Ulster's European Cup winning coach Harry Williams has the distinction of actually having played against Jack Kyle when the latter's playing days were drawing to a close in the early 1960s.
Back then it was not entirely unusual for school teams to take on adult sides which is how Williams, then at Sullivan Upper, came to take the field in opposition to the Grand Slam winner and Lions player.
Needless to say it was an occasion that Williams has never forgotten and took place just before Kyle departed overseas in his medical career, as the former coach recounts with fondness.
"I was still at school when I actually played against him as he was right at the end of his career.
"It was Sullivan first XV against the then North (of Ireland) Wednesday team and I think it was just before he went to Zambia," Williams recalls.
"Playing against him that day I remember absolutely made everyone's day and at that stage was definitely the highlight of my career."
As for any opportunity of felling the legendary player or putting him under pressure, Williams laughs at the memory of a bunch of overeager schoolboys being shown the ropes by a man who was still masterful in his play.
"He was at out-half and even then we still just couldn't get near him. I played number seven and just couldn't touch him, even then."
Williams goes on to try and explain what Kyle meant to all those who played rugby and, essentially, the legend was created pure and simply through how he played the game.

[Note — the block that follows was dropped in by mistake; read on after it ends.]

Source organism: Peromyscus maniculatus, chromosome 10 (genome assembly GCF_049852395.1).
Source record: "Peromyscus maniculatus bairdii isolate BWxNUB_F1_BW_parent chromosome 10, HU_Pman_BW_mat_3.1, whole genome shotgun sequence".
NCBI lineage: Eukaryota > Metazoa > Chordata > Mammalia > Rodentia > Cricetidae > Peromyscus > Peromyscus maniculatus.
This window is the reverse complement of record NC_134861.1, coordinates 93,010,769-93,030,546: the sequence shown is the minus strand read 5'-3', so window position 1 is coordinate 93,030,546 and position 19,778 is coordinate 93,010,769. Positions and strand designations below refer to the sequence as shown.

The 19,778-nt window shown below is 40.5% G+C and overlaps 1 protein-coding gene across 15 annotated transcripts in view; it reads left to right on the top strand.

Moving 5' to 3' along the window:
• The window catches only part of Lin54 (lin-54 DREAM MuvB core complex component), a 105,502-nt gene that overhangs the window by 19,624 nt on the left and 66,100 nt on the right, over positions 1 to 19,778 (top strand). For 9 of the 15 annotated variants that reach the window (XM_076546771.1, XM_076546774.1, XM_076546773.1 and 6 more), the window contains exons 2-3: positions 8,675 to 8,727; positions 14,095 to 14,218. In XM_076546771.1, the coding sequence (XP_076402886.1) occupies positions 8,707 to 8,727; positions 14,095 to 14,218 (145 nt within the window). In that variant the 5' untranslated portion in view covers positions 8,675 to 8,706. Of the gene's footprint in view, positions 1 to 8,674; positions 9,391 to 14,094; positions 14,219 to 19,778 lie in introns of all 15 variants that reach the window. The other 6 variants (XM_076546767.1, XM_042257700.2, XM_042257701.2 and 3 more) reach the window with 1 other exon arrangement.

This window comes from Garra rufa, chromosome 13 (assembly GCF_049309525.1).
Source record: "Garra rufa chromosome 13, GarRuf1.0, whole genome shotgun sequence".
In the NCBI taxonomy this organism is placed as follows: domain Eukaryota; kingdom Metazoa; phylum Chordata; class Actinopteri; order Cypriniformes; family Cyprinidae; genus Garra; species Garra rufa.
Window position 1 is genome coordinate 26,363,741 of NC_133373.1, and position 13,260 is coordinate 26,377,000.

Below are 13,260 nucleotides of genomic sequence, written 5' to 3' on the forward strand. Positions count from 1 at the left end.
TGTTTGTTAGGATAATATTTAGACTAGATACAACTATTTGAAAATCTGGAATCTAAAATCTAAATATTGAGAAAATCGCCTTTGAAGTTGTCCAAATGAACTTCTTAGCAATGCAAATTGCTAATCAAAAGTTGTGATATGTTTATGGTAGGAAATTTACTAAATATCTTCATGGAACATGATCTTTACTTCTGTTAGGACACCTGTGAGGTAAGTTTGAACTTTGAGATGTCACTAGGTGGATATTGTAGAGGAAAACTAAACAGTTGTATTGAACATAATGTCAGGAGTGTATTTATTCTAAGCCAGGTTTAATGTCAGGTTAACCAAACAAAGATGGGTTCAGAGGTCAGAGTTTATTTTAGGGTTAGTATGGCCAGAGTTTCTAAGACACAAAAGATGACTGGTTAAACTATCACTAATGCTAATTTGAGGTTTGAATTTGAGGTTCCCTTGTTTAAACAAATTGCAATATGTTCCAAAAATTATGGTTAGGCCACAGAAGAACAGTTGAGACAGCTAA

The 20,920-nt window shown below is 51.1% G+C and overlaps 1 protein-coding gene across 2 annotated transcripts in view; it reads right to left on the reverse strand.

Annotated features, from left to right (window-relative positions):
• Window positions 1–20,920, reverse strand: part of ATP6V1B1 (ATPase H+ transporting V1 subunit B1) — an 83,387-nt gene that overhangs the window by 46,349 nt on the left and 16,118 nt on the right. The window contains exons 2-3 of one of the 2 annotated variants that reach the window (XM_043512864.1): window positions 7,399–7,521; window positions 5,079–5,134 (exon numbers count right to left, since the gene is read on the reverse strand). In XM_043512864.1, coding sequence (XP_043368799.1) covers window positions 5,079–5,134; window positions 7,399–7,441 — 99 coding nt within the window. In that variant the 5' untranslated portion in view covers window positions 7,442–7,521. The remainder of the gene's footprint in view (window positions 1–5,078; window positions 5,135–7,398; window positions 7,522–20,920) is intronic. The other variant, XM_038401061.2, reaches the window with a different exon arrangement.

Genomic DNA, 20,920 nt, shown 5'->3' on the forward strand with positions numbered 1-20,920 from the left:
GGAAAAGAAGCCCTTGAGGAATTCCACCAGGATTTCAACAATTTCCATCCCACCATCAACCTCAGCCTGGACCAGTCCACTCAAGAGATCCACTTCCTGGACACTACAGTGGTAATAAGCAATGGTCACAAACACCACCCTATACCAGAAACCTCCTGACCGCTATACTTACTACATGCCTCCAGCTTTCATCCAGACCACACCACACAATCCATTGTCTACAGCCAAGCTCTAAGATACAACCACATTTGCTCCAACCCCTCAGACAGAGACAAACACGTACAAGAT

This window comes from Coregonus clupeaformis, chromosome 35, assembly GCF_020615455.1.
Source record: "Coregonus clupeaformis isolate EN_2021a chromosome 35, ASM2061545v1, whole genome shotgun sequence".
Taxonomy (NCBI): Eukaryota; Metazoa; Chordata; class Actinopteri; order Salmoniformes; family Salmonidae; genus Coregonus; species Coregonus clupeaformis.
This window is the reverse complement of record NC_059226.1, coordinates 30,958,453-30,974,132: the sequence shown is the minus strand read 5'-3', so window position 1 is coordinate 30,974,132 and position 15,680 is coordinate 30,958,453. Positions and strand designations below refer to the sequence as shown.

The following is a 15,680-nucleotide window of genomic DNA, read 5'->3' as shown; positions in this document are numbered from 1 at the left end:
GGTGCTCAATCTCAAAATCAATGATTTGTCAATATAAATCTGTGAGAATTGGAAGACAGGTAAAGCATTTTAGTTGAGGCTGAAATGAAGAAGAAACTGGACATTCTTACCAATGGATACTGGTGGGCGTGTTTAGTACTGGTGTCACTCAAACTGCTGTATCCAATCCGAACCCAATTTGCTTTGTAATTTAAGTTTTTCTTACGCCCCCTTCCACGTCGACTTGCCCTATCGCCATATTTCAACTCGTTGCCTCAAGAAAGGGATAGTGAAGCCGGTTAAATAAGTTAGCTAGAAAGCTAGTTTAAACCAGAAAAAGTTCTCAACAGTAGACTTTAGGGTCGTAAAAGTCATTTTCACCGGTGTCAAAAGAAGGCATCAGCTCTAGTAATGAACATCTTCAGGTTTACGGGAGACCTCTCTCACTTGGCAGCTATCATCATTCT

"'Jack Kyle' is one of those names that will stick in the mind forever and he was a true gentleman," says Williams of a man whose humility was always central to his personality.
"It's really amazing that someone from that time made such an impact on world rugby and he is even still revered in New Zealand where he was on a Lions tour.
"I think his impact is greater than any other player I've ever known," said Williams.
He also brings up the famous picture taken in the immediate aftermath of Ireland's 2009 Grand Slam success, when Kyle is seen shaking hands with Brian O'Driscoll, as epitomising just what the older man meant to those who followed him playing the game at the highest level.
"I just love that image from 2009 when Brian O'Driscoll met him just after winning the Slam," Williams adds.
"O'Driscoll just had so much respect and so much reverence for him. That was magical."
"He was a lovely man and the footage of him playing, like when he scored a tremendous try against France at Ravenhill, is just an amazing thing to see."